Automate bill payments


The single best thing you can do for your credit is to consistently pay bills on time and in full. Sometimes we fail to pay on time — even when we could — simply because we’re human and we forget. Remove the option to forget and enroll in automatic payments.


Automatic bill pay is so valuable that many institutions will provide a discount just for enrolling. Check your insurance provider, cell carrier, and financial institution to see what discounts might be available.


Apply for more credit only when you need it


There are two issues to be aware of when it comes to opening new lines of credit.


First, applying usually requires a credit inquiry check, which can either be considered a “hard pull” or a “soft pull.” Soft pulls are often done for things like background checks, and these don’t impact your credit score. Hard pulls are done when you apply for things like a car loan or a credit card, and they can temporarily lower your score by as much as 5 points.


Second, opening several lines of credit in a short amount of time could be interpreted as having financial difficulties. So if you’re considering more credit, make sure it’s for something you really need.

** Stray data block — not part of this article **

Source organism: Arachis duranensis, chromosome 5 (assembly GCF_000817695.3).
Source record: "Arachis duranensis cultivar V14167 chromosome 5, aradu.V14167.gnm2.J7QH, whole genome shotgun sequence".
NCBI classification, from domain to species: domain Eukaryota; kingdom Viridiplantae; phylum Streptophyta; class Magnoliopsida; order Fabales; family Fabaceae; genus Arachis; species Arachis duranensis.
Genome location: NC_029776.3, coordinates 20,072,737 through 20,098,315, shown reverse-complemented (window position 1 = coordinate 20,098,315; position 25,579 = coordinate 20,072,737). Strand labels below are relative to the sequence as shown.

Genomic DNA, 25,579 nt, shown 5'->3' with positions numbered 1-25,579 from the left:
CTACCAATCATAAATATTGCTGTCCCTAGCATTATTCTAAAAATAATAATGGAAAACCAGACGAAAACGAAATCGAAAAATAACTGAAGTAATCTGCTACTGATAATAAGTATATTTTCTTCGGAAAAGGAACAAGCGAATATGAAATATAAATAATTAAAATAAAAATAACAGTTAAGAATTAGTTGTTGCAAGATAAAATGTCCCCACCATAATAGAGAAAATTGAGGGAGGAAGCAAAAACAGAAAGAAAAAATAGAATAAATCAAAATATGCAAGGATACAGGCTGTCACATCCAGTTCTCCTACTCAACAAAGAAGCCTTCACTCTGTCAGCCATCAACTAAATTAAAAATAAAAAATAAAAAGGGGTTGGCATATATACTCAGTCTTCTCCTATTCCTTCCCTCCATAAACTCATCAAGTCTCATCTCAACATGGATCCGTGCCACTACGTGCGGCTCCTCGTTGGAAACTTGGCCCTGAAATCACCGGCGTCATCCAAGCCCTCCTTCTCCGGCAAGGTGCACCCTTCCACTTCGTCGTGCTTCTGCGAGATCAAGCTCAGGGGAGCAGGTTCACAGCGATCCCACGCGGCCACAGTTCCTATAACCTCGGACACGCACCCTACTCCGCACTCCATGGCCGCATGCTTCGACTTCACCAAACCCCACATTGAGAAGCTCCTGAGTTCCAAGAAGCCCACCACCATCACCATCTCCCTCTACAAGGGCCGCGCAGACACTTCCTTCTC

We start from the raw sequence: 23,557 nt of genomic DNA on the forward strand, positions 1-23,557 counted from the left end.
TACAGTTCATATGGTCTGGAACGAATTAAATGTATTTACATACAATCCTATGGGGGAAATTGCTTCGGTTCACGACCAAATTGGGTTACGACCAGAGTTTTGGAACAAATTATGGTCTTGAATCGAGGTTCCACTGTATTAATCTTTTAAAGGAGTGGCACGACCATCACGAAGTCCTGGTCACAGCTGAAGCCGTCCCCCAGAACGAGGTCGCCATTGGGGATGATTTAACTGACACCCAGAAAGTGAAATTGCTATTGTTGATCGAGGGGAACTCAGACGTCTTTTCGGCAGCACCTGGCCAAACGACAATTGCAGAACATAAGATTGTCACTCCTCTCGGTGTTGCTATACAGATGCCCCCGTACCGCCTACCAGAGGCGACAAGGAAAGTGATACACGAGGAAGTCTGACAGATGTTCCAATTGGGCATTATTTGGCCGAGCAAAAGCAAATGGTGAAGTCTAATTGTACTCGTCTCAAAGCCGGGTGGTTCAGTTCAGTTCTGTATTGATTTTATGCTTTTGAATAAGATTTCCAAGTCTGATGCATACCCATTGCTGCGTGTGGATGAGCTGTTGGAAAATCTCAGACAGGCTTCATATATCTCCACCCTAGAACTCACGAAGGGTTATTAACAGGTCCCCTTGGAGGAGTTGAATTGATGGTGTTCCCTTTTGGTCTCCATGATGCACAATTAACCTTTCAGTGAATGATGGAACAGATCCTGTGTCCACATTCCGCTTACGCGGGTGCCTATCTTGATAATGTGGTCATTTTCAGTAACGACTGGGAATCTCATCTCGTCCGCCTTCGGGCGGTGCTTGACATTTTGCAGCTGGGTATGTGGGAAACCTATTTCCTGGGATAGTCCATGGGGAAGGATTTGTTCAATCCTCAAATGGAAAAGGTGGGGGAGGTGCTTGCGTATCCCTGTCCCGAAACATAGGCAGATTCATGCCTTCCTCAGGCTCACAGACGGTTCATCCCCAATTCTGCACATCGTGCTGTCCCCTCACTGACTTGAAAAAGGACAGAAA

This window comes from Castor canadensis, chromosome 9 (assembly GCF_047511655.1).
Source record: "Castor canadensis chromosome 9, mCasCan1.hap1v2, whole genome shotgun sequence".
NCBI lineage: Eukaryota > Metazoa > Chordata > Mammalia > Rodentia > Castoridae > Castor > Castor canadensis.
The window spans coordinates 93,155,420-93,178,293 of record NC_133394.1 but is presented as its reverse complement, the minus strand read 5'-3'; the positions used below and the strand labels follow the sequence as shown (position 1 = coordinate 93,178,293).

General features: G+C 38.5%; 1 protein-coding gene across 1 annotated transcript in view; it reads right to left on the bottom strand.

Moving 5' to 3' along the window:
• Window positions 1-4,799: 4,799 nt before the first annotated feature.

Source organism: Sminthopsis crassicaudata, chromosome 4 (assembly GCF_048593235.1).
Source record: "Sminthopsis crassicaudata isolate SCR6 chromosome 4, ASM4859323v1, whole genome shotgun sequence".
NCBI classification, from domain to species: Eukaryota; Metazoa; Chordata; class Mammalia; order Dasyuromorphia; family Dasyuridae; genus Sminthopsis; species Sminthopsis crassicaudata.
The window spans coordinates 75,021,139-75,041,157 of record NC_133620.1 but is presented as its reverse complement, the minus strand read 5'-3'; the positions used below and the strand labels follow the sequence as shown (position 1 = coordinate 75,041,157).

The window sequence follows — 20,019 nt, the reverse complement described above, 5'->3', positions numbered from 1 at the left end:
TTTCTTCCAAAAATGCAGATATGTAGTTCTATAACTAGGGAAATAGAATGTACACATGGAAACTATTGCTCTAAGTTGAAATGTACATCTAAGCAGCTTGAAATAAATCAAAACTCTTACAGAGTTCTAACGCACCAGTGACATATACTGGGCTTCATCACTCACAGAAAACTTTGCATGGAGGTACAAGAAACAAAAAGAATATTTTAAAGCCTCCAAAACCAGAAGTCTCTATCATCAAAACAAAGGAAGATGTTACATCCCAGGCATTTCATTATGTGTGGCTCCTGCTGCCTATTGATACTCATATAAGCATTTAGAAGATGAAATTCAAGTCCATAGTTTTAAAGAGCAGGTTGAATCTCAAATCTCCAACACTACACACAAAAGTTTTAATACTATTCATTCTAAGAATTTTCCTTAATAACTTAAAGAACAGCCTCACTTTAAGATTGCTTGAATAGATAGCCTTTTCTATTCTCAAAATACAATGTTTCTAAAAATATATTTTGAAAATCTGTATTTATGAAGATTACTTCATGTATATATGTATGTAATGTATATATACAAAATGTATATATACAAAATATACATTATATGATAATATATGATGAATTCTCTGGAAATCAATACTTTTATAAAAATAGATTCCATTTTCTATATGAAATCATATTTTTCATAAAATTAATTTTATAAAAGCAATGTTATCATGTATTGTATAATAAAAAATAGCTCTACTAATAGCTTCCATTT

Live within your means


If you like using credit cards, make sure you have enough money in the bank to pay the balance off in full every single month. In other words, if you can’t pay for the item in cash in real-time — it probably should be removed from your shopping cart. Not only will this mindset contribute to maintaining a good score, but it can also help you avoid or reduce debt. If you currently have credit card debt, consider putting a budget in place that allows you to pay down your debt at a faster pace.


Fixing your credit score isn’t hard, but it does require you to consistently follow some tried-and-true rules: know your scores (and what’s on your report), pay on time and in full, get credit for everything, and continue credit monitoring with an identity protection plan. Repeating these steps will raise your credit — and open up even more financial opportunity.



*Applicable for Kasasa Protect Plus and Kasasa Protect Premium packages only.

Tags: Protection, Identity, Care